May 11, 2010 10:09 AM by Sharlee Jacobs
WASHINGTON (AP) - The blame game is in full throttle as Congress
begins hearings on the massive oil spill threatening sensitive
marshes and marine life along the Gulf Coast.
Executives of the three companies involved in the drilling
activities that unleashed the environmental crisis are trying to
shift responsibility to each other in testimony to be given at
separate hearings Tuesday before two Senate committees, even as the
cause of the rig explosion and spill has yet to be determined.
Lawmakers are expected to ask oil industry giant BP, which
operated the Deepwater Horizon drilling rig 40 miles off the
Louisiana coast, why its drilling plans discounted the risk that
such a catastrophic pipeline rupture would ever happen, and why it
assumed that if a leak did occur, the oil would not pose a major
The morning hearing by the Energy and Natural Resources
Committee and the afternoon session before the Environmental and
Public Health Committee give lawmakers their first chance to
question the executives publicly about the April 20 rig fire,
attempts to stop the flow of oil and efforts to reduce the damage.
Copies of planned testimony, obtained Monday by The Associated
Press, brought into the open fissures among the companies caught up
in the accident and its legal and economic fallout.
A top executive of BP PLC, which leased the rig for exploratory
drilling, focuses on a critical safety device that was supposed to
shut off oil flow on the ocean floor in the event of a well blowout
but "failed to operate."
"That was to be the fail-safe in case of an accident," Lamar
McKay, chairman of BP America, says, pointedly noting that the
450-ton blowout protector - as well as the rig itself - was owned
by Transocean Ltd.
Of the 126 people on the Deepwater Horizon rig when it was
engulfed in flames, only seven were BP employees, said McKay.
But Transocean CEO Steven Newman was seeking to put
responsibility on BP.
"Offshore oil and gas production projects begin and end with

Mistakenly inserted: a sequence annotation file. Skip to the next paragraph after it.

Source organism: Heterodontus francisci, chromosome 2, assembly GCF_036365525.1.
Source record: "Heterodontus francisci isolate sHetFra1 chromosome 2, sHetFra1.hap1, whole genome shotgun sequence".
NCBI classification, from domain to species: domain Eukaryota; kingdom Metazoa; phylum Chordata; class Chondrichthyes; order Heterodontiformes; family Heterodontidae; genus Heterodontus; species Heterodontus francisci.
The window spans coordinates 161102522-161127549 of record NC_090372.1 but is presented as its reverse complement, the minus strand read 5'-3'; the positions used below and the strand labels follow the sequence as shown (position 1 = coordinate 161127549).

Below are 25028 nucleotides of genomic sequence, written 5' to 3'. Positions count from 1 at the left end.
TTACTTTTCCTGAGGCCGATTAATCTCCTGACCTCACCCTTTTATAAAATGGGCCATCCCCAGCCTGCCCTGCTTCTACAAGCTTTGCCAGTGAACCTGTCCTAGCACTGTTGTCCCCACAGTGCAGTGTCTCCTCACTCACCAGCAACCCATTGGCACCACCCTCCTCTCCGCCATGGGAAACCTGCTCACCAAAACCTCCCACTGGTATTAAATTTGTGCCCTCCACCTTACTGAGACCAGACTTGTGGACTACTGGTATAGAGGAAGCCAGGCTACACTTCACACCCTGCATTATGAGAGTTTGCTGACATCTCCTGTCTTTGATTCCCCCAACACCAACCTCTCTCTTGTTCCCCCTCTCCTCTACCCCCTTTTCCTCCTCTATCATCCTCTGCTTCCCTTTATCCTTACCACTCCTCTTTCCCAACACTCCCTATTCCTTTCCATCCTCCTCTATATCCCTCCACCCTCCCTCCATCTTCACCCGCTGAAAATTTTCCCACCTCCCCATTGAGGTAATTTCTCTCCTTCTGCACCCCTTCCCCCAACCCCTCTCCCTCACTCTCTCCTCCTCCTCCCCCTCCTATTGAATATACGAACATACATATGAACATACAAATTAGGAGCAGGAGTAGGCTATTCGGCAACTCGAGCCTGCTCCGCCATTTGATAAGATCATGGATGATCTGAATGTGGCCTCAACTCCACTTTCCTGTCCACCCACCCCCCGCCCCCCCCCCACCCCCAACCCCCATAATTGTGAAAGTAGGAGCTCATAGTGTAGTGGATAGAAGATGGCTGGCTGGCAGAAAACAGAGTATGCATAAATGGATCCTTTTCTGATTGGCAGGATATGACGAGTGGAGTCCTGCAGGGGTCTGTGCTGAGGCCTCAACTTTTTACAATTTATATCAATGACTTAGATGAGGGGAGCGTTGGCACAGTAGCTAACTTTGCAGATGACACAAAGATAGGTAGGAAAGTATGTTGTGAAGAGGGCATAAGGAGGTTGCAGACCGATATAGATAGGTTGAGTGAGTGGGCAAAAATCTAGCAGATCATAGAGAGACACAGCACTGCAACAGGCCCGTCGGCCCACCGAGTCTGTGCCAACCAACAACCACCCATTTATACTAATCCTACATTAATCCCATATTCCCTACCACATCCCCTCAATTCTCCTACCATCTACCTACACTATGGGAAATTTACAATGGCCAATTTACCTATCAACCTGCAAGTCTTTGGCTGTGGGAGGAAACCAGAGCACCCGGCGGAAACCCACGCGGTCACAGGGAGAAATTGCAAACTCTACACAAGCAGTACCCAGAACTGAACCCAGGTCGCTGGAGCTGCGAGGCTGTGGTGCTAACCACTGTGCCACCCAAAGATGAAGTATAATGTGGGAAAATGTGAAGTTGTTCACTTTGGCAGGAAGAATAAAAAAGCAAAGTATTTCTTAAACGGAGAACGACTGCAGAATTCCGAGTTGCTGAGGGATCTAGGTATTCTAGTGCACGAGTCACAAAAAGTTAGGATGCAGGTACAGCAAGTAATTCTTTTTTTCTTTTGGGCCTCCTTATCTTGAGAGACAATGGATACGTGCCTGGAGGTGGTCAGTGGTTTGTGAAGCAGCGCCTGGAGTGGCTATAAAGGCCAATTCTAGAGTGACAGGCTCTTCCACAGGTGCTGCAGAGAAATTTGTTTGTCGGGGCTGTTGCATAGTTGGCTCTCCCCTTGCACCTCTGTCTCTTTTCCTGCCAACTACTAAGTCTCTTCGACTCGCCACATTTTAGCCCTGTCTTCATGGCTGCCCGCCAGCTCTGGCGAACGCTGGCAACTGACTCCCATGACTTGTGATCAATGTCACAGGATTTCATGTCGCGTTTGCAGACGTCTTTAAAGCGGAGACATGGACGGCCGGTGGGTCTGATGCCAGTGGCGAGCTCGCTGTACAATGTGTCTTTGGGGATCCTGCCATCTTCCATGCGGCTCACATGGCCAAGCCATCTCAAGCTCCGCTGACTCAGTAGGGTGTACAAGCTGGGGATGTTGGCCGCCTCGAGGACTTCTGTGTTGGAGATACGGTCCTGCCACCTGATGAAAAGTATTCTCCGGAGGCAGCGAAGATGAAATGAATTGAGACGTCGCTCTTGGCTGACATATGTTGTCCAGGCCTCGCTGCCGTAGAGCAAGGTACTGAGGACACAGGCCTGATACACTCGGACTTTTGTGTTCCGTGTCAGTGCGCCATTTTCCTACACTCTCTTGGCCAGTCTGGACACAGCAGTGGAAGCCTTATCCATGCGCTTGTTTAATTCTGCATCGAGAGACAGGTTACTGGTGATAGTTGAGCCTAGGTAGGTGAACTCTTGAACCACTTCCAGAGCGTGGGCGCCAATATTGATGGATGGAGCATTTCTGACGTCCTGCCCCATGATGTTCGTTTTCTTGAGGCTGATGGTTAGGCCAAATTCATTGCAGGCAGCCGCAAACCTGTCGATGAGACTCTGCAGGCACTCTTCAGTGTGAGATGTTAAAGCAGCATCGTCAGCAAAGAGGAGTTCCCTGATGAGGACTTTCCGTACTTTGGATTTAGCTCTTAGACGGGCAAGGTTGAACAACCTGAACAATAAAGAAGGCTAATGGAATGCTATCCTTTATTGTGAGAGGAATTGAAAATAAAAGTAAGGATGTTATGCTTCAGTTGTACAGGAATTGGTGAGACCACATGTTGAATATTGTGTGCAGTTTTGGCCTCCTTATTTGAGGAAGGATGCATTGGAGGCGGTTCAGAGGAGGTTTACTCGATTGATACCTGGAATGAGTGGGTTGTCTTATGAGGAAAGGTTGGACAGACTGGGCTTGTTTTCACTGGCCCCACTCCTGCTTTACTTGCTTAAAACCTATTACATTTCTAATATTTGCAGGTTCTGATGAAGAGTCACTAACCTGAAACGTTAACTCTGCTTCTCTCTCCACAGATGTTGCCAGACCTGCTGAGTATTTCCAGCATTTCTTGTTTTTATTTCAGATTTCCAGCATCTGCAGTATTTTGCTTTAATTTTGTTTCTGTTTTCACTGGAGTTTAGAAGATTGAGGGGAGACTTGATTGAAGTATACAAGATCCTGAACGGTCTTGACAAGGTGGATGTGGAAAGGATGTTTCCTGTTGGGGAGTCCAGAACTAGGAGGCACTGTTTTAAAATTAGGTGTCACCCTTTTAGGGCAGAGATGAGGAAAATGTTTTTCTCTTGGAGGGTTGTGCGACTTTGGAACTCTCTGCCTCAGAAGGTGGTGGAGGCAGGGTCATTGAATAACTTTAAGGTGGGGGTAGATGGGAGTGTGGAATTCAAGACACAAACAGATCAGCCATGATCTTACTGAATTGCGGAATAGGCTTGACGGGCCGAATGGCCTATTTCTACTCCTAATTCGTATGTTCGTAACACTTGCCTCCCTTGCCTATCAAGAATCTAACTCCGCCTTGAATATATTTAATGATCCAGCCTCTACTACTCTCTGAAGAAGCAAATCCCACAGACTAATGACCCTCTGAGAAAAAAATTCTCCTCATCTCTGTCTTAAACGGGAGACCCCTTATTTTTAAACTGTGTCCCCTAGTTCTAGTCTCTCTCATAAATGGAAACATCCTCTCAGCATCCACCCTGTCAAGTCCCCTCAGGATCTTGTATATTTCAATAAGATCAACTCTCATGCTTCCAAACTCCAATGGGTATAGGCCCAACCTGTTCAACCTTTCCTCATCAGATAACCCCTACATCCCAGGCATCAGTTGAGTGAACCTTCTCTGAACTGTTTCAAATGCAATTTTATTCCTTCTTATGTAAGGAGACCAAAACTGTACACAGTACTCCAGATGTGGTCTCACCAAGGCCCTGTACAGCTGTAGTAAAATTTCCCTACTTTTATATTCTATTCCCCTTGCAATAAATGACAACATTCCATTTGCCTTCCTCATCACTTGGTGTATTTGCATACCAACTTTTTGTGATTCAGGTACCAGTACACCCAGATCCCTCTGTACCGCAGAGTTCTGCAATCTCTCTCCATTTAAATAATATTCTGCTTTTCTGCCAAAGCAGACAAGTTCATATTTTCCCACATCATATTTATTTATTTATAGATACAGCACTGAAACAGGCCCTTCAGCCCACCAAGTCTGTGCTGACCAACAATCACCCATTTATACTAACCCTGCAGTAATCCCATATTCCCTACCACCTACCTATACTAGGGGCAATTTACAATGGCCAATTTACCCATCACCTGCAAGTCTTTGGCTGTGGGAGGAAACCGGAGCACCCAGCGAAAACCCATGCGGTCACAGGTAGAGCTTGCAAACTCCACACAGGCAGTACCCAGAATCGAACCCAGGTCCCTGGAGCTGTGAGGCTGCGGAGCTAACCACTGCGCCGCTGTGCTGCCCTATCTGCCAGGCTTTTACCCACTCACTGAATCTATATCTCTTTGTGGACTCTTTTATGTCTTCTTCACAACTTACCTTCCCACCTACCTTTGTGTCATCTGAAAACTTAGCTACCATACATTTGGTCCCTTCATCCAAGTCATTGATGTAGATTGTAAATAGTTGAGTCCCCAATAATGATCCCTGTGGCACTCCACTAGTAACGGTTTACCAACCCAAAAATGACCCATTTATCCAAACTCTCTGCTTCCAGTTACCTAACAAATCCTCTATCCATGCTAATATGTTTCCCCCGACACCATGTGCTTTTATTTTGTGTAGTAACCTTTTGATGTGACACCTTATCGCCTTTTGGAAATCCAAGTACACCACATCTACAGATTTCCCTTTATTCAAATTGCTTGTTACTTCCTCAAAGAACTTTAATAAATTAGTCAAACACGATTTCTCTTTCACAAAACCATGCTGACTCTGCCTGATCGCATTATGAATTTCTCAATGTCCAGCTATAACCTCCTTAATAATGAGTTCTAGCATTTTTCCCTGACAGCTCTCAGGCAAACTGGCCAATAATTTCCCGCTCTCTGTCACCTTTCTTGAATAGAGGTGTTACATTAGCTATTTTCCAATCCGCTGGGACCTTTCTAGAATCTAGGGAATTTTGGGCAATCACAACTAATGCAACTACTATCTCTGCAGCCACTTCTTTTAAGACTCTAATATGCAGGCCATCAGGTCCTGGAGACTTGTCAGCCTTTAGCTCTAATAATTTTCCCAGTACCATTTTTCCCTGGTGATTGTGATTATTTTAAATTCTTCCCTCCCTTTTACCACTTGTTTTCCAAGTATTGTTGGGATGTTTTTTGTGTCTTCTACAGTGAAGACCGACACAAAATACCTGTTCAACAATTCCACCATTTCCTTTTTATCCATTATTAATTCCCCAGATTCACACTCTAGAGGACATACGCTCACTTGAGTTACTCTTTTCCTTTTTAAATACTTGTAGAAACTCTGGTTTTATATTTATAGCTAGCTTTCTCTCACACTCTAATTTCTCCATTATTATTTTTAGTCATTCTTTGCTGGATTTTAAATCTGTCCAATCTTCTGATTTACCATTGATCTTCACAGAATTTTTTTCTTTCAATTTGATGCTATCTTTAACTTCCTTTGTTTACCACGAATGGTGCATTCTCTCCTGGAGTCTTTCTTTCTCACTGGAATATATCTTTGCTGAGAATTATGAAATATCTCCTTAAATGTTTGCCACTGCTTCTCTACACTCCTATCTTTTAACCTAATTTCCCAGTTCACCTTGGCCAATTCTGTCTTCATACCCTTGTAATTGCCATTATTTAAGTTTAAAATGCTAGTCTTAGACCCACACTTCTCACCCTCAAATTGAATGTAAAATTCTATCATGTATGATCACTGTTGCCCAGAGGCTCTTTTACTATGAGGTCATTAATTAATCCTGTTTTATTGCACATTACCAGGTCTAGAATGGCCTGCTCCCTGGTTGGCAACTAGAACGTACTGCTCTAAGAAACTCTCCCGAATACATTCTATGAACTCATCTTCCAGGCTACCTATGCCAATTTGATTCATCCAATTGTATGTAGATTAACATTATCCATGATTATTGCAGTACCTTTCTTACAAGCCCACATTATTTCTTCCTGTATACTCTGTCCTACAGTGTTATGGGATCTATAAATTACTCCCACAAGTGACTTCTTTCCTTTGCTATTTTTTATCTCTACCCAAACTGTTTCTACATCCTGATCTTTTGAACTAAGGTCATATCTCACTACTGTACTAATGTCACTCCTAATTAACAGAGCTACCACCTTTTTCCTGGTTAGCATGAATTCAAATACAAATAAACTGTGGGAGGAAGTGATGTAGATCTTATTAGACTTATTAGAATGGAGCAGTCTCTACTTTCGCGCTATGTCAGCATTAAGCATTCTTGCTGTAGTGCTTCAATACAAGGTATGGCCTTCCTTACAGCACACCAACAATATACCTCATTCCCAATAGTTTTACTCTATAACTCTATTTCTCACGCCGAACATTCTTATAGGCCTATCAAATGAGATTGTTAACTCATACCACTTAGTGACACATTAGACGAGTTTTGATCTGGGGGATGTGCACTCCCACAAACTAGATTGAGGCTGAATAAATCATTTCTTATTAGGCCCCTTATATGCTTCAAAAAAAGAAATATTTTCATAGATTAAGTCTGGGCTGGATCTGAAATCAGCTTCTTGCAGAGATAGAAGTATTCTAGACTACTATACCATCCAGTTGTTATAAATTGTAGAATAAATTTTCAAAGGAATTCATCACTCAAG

the operator, in this case BP," said Newman, according to the
prepared remarks. His testimony says it was BP that prepared the
drilling plan and was in charge when the drilling concluded and the
crew was preparing to cap the well 5,000 feet beneath the sea.
To blame the blowout protecters "simply makes no sense"
because there is "no reason to believe" that the equipment was
not operational, Newman argues.
Newman also cites a third company, Halliburton Inc., which as a
subcontractor was encasing the well pipe in cement before plugging
it - a process dictated by BP's drilling plan.
A Halliburton executive, Tim Probert, planned to assert that the
company's work was finished "in accordance with the requirements"
set out by BP and with accepted industry practices. He says
pressure tests were conducted after the cementing work was finished
to demonstrate well integrity.
BP and Transocean are conducting separate investigations into
what went wrong.
In Louisiana, the Coast Guard and the Interior Department's
Minerals Management Service were beginning two days of hearings on
the cause of the explosion. The list of witnesses scheduled to
testify includes a Coast Guard search and rescue specialist, crew
members from a cargo vessel that was tethered to the Deepwater
Horizon rig and two Interior inspectors.
In other developments:
- Interior Secretary Ken Salazar will propose splitting up the
Minerals Management Service, an administration official, who asked
not to be identified because the plan is not yet public, told The
Associated Press. One agency would be charged with inspecting oil
rigs, investigating oil companies and enforcing safety regulations,
while the other would oversee leases for drilling and collection of
billions of dollars in royalties.
- Homeland Security Secretary Janet Napolitano and Alabama Gov.
Bob Riley will tour the Mobile Incident Command Center in Mobile,
Ala., on Tuesday.
- The Environmental Protection Agency gave the go-ahead Monday
to use oil dispersing chemicals near the sea bottom where the oil
is leaking, although the agency acknowledged ecological effects of
the chemical are not yet fully known. Two tests have shown the
procedure helps break up the oil before it reaches the surface.
- BP said it has spent $350 million so far on spill response
- President Barack Obama, after being briefed on the latest
developments Monday, directed that more independent scientists get
involved in seeking a solution to the spill. Energy Secretary
Steven Chu will take a team of scientists to BP in Houston.
- BP said it has received 4,700 claims for damages related to
the spill and so far has paid out $3.5 million on 295 of the